The deadline to submit comments related to proposed changes to USP <797> was March 17. This milestone signals the final opportunity for public comment before the chapter is adopted or revised again.
The goal of this chapter is to increase safety and efficacy related to compounded medications.
There is currently no timeline for adoption of the updated chapter; however, once approved, there will be a six-month implementation window defined by USP, after which the chapter will likely become enforceable by state pharmacy boards.
USP <797> is the first set of enforceable sterile compounding standards created by USP. First proposed in 2007 and adopted in 2008, the goal of USP <797> is to reduce negative outcomes related to compounded medication.
How did we get here? A USP <797> timeline:
- 1990: Four patients die after contracting a bacterial infection caused by non-sterile solutions compounded in a Nebraska hospital
- 1990: Two patients lose vision due to use of contaminated eye drops compounded in a community pharmacy in Pennsylvania
- 1998: Ten children contract blood infections after exposure to contaminated pre-filled syringes in a California hospital
- 2001: Four children develop infections after receiving contaminated IVs in a Missouri hospital
- 2002: Five patients in South Carolina receive contaminated steroids due to untrained compounding personnel
- 2004: Sixteen patients at a Maryland hospital contract hepatitis C after exposure to improperly prepared pharmacy equipment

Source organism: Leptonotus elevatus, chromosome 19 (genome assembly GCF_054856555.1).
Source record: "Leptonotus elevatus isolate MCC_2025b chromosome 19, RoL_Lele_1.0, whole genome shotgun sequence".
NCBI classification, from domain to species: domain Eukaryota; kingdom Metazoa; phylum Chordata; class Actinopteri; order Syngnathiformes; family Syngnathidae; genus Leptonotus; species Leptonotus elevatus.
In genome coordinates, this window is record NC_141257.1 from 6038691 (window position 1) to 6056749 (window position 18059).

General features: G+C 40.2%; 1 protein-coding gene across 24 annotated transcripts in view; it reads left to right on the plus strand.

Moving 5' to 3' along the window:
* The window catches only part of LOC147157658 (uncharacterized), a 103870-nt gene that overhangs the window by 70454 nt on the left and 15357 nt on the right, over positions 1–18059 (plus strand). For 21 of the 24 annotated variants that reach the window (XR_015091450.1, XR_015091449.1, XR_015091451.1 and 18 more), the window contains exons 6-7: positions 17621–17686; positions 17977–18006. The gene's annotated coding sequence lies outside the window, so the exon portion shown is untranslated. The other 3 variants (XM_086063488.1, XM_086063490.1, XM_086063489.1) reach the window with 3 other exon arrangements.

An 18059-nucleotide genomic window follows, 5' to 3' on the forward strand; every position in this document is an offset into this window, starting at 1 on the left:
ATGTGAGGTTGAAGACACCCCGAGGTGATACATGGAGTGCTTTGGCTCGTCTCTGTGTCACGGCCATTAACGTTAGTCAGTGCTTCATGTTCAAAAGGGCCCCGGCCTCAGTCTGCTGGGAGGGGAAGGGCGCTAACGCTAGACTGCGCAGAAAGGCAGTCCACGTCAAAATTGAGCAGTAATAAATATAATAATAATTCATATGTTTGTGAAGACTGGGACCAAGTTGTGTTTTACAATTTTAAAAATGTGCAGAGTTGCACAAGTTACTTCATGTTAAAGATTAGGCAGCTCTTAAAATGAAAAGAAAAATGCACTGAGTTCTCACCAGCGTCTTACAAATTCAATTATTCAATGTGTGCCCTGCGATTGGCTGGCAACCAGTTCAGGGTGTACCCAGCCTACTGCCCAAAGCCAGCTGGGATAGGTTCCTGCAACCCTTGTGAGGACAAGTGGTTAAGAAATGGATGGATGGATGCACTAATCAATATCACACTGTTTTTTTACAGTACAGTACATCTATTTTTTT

- 2007: USP proposes USP <797>, placing an emphasis on training and evaluation of sterile compounding standards
- 2008: USP <797> is adopted
- June 2019: First revisions to USP <797> proposed
- Sept. 2019: Revisions to USP <797> postponed based on appeals
- 2021: Updated proposed revisions to USP <797> published for public comment
The major revisions to UPS <797> are focused on updates to beyond-use dates (BUD) for compounded sterile preparations (CSP). If the 2021 revisions are adopted as is, CSPs would be broken into three categories:
- Category 1: may be prepared in a PEC in an unclassified segregated compounding area
- Category 2: must be prepared in a cleanroom suite
- Category 3: Additional requirements that must be met at all times
When a revised USP <797> is adopted, USP <800> will also become enforceable. USP <800> focuses on safe handling and storage of hazardous drugs to minimize the risk of exposure to healthcare personnel, patients, and the environment.
One of the major issues surrounding USP <797> once any proposed revisions become enforceable, is adoption and compliance.
In a 2021 survey, 7 out of 10 hospital pharmacies survey reported full compliance with the currently published standard. The same survey reports 83 percent of the currently compliant pharmacies do not yet meet all requirements to achieve full compliance with the 2019 standard.
While the 2019 revisions have been replaced, a member of the USP compounding expert committee said, “If people were ready for the 2019 version, they’re fine with the 2021 proposed revision. There won’t be any cataclysmic change from what they were expecting from the 2019 version.”
Other Blogs You Might Be Interested In...
- USP<797>/<800> Status and Cold Storage Implications
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- Clean Room Best Practices
- Best of 2021: Pharmacy and Vaccine Storage
To support USP <797> compliance, clean room maintenance and management are key. The standard encourages facilities to limit risk of contamination by limiting what is stored in classified cleanrooms and limiting personnel with access to classified cleanrooms to only those completing compounding activities.
Pass-thru cabinets and refrigerators, especially those with electronic interlocking doors, help support those recommendations. Helmer Scientific has pass-thru refrigerators designed for USP <797> compliance.